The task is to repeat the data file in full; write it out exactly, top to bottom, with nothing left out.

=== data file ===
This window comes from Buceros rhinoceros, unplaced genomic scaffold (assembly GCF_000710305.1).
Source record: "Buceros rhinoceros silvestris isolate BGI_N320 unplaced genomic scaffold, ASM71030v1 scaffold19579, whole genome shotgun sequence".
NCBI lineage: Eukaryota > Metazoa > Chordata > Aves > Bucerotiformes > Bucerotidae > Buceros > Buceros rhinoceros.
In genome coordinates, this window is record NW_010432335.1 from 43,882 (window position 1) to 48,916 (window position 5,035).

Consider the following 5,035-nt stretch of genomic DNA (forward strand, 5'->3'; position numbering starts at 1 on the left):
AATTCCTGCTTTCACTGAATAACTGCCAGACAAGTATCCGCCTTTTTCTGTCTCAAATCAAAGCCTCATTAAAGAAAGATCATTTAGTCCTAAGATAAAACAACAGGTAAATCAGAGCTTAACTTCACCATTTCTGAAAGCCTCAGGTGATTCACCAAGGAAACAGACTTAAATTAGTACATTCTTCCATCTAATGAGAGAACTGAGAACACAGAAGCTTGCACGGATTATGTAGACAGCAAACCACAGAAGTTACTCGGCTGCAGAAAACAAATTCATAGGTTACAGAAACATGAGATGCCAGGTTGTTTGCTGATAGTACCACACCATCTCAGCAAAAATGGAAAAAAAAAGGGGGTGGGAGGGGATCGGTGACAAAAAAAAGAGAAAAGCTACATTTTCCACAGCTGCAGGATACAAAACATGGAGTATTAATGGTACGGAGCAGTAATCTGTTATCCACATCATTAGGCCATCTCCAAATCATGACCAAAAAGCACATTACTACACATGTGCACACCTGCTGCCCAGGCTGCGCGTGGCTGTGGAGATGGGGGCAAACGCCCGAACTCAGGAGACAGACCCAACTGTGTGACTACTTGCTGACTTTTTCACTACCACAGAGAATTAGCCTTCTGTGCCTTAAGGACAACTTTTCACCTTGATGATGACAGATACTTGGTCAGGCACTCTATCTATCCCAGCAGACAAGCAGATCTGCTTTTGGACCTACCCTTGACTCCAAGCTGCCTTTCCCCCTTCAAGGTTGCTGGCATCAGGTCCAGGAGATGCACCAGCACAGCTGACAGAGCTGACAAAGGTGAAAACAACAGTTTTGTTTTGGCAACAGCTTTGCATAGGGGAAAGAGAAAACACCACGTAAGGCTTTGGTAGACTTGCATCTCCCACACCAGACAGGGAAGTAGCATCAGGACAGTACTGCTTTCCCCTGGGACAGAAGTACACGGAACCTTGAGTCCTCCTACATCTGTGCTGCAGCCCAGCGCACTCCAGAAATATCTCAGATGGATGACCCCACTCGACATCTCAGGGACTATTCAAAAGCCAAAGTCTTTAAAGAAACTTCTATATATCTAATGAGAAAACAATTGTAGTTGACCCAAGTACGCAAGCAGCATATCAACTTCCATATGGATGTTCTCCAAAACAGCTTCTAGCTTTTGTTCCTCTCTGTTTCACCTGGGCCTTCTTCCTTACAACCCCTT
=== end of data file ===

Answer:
This window comes from Buceros rhinoceros, unplaced genomic scaffold (assembly GCF_000710305.1).
Source record: "Buceros rhinoceros silvestris isolate BGI_N320 unplaced genomic scaffold, ASM71030v1 scaffold19579, whole genome shotgun sequence".
NCBI lineage: Eukaryota > Metazoa > Chordata > Aves > Bucerotiformes > Bucerotidae > Buceros > Buceros rhinoceros.
In genome coordinates, this window is record NW_010432335.1 from 43,882 (window position 1) to 48,916 (window position 5,035).

Consider the following 5,035-nt stretch of genomic DNA (forward strand, 5'->3'; position numbering starts at 1 on the left):
AATTCCTGCTTTCACTGAATAACTGCCAGACAAGTATCCGCCTTTTTCTGTCTCAAATCAAAGCCTCATTAAAGAAAGATCATTTAGTCCTAAGATAAAACAACAGGTAAATCAGAGCTTAACTTCACCATTTCTGAAAGCCTCAGGTGATTCACCAAGGAAACAGACTTAAATTAGTACATTCTTCCATCTAATGAGAGAACTGAGAACACAGAAGCTTGCACGGATTATGTAGACAGCAAACCACAGAAGTTACTCGGCTGCAGAAAACAAATTCATAGGTTACAGAAACATGAGATGCCAGGTTGTTTGCTGATAGTACCACACCATCTCAGCAAAAATGGAAAAAAAAAGGGGGTGGGAGGGGATCGGTGACAAAAAAAAGAGAAAAGCTACATTTTCCACAGCTGCAGGATACAAAACATGGAGTATTAATGGTACGGAGCAGTAATCTGTTATCCACATCATTAGGCCATCTCCAAATCATGACCAAAAAGCACATTACTACACATGTGCACACCTGCTGCCCAGGCTGCGCGTGGCTGTGGAGATGGGGGCAAACGCCCGAACTCAGGAGACAGACCCAACTGTGTGACTACTTGCTGACTTTTTCACTACCACAGAGAATTAGCCTTCTGTGCCTTAAGGACAACTTTTCACCTTGATGATGACAGATACTTGGTCAGGCACTCTATCTATCCCAGCAGACAAGCAGATCTGCTTTTGGACCTACCCTTGACTCCAAGCTGCCTTTCCCCCTTCAAGGTTGCTGGCATCAGGTCCAGGAGATGCACCAGCACAGCTGACAGAGCTGACAAAGGTGAAAACAACAGTTTTGTTTTGGCAACAGCTTTGCATAGGGGAAAGAGAAAACACCACGTAAGGCTTTGGTAGACTTGCATCTCCCACACCAGACAGGGAAGTAGCATCAGGACAGTACTGCTTTCCCCTGGGACAGAAGTACACGGAACCTTGAGTCCTCCTACATCTGTGCTGCAGCCCAGCGCACTCCAGAAATATCTCAGATGGATGACCCCACTCGACATCTCAGGGACTATTCAAAAGCCAAAGTCTTTAAAGAAACTTCTATATATCTAATGAGAAAACAATTGTAGTTGACCCAAGTACGCAAGCAGCATATCAACTTCCATATGGATGTTCTCCAAAACAGCTTCTAGCTTTTGTTCCTCTCTGTTTCACCTGGGCCTTCTTCCTTACAACCCCTT